“My daughter is just a little girl, and I try to outfox her in argument. (I just can’t help it.) I talk to her as I would to a grown-up ... cleverly, cogently, glibly, bitingly. I react to her unpleasant moods as I would to some insulting adult my own age or older. I try to embarrass and defeat her in debate: I want to top her always when we trade taunts and wisecracks, and I usually succeed. (If I can’t be funnier, I can always get angrier and grasp my victory that way.) I am ashamed; she makes me forget she is only a child. It is very important to me that I beat her in all our contests.”

Erica Heller’s is, naturally, a more intimate tale than that of Tracy Daugherty, and though she acknowledges that Something Happened (“569 pages of hilarious but mordant, caustically wrapped, smoldering rage”) is considered by many, “including the author himself”, to be his best work, she is writing as a daughter, not an appreciator: “There were years of verbatim conversations contained in it, and the dynamic between father and daughter ... was strikingly familiar. The parental need, the perverse competition to ‘outfox’ the child – was that, I wondered, universal?”

Erica Heller admits that she has never read Catch-22, despite trying “perhaps a hundred times”, and the agonising and bewildering experience of reading, aged 21, this portrait of parent-child one-upmanship is surely one of the reasons.

Those whom Something Happened didn’t hurt it thrilled. There’s no book like it, said Heller’s editor Robert Gottlieb, who had worked with him on Catch-22, but who thought the follow-up a richer achievement – and still does. A suburban novel published in 1974 was never going to have the impact of an antiwar novel published in 1961, and the aesthetic preference of a special few – even if they include author and editor – won’t rewrite literary history. But Something Happened remains remarkable, and Daugherty, who is cursory on Heller’s psychology, vague on what Heller called “lit crit stuff” but strong on practical detail, usefully describes Gottlieb’s process of transforming Heller’s original 940-page manuscript:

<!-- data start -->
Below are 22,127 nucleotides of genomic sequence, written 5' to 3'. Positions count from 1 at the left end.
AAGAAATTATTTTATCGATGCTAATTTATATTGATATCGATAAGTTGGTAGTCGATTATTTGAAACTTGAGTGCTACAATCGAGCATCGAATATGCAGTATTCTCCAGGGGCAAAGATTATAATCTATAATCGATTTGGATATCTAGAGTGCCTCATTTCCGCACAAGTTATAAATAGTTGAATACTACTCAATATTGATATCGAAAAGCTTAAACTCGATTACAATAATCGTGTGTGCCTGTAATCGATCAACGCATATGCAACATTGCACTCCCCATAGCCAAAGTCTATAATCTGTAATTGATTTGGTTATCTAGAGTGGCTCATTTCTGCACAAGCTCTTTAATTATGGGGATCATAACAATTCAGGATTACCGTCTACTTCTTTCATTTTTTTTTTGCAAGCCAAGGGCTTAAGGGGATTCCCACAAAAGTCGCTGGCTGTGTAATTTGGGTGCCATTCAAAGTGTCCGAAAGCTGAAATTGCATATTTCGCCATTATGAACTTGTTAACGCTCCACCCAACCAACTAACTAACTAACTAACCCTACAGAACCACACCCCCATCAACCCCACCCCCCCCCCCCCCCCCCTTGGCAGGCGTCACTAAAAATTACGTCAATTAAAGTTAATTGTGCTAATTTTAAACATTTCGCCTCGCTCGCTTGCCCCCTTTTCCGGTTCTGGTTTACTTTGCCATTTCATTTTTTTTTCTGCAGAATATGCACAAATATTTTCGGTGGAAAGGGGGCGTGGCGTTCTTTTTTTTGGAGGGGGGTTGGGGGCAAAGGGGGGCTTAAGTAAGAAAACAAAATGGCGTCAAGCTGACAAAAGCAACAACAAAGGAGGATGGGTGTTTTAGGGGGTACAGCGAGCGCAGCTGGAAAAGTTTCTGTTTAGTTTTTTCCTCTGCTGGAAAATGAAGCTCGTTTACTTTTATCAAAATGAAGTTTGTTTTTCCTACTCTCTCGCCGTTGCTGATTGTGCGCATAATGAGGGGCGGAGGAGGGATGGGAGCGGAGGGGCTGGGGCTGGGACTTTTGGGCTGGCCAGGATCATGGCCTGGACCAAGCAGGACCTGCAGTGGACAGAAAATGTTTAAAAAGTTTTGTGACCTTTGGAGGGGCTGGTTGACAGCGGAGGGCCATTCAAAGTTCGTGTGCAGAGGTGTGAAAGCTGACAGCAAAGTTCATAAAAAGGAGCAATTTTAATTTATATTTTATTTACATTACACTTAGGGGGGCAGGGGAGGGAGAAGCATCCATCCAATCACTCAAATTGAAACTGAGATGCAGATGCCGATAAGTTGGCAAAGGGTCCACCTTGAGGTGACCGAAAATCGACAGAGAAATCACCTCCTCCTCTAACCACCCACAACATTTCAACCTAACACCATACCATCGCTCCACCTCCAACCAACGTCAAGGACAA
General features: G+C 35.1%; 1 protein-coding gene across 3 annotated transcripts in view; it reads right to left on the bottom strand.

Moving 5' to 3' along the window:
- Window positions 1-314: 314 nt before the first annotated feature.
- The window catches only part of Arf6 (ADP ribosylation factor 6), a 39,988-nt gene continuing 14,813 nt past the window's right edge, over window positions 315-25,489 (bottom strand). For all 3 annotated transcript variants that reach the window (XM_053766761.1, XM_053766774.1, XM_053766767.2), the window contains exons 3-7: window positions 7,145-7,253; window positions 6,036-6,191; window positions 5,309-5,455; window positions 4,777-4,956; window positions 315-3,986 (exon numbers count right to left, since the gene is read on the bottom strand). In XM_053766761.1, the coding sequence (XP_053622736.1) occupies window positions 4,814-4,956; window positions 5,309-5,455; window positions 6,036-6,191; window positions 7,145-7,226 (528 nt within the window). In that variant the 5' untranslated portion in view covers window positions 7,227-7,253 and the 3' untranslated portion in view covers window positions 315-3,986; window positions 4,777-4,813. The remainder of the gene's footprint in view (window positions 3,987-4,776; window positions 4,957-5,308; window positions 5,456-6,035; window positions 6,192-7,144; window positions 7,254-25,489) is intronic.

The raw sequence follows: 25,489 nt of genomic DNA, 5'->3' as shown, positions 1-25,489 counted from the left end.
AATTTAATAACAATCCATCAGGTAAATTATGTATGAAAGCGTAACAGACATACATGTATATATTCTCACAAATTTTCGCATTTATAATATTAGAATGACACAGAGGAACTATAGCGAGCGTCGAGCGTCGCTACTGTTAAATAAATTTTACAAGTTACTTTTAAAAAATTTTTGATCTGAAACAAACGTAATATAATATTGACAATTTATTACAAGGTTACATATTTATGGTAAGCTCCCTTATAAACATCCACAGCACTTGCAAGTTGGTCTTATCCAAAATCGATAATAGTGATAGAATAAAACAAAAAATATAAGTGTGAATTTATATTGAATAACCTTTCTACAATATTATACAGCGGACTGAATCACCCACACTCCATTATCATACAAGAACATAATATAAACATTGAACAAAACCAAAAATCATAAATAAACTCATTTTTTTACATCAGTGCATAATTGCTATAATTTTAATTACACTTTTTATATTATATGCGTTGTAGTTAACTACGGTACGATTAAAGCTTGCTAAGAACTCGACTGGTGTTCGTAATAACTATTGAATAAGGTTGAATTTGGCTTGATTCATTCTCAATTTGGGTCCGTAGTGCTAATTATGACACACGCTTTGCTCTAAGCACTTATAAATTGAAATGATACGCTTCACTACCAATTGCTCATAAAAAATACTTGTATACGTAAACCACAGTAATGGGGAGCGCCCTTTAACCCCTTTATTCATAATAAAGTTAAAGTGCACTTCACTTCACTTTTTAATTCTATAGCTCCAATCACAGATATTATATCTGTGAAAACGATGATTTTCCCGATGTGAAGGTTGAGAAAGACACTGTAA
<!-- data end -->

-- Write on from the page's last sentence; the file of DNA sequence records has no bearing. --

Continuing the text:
“He trimmed it to 800 pages, then 600. He’d lie on the floor of his office in jeans and sneakers, with Joe’s pages spread before him, munching a sandwich. He’d look for verbs to enrich, relative clauses to switch to participial phrases. He suggested making the first chapter the second chapter ... and opening the novel with ‘I get the willies when I see closed doors’ (originally, Joe had written, ‘I get the willies whenever I think about my father.’).”

In one of the many welcome documents reprinted in the new hardback Vintage Classics special edition of Catch-22, Norman Mailer, an admirer of the book, noted: “One could take out a hundred pages anywhere from the middle ... and not even the author could be certain they were gone.”

But with that book too, plenty of manuscript material had been scythed by Gottlieb’s blue pencil. Where his Knopf colleague Gordon Lish teased out Raymond Carver’s inner minimalist, Gottlieb saved Heller from his own gigantism, and saw better than the writer where his novels should go, what they could be. Heller recognised the benefits of this intrusion, but Gottlieb wasn’t attracted to his next novel-in-progress, Good as Gold, eventually published in 1979. He found the early chapters “shticky”, and only when pushed did he offer Heller’s eccentric agent, Candida Donadio, an advance of $10. (Heller ended up with nearly $2m from Simon & Schuster, Gottlieb’s old house.) Martin Amis, one of Heller’s favourite younger writers, compared the Gottlieb-less Heller to an athlete without a coach, and Good as Gold certainly bears the signs of a manuscript that hasn’t had its pages trimmed or its verbs enriched.

The protagonist, Bruce Gold, is a Jewish intellectual who divides his time between bickering with two old friends, dining with his rambunctious, warring family, and discussing a possible job at the White House with a wonkish adviser who speaks in riddles. The critic John Leonard, complaining about the book’s “bad jokes and bad faith”, wrote that those who wanted Heller’s fiction to be “more Jewish ... are going to be sorry they asked”. (The novel’s influence on Howard Jacobson’s The Finkler Question is unmissable.) Like Catch-22, the novel subsists on one joke. In fact, it’s the same joke, but back in 1961, it read as a discovery about the bureaucratisation of reality, the embrace of contradiction as clarifying and salutary, whereas in Good as Gold, it takes a somewhat simpler form: “Gold was opposed to segregation and equally opposed to integration”; “Things were much better for him when they had been much worse”. At one point, Gold’s father screams at him: “Apologise, you bastard, for that filthy word you just said.” It would have been difficult for Gottlieb to know where to start.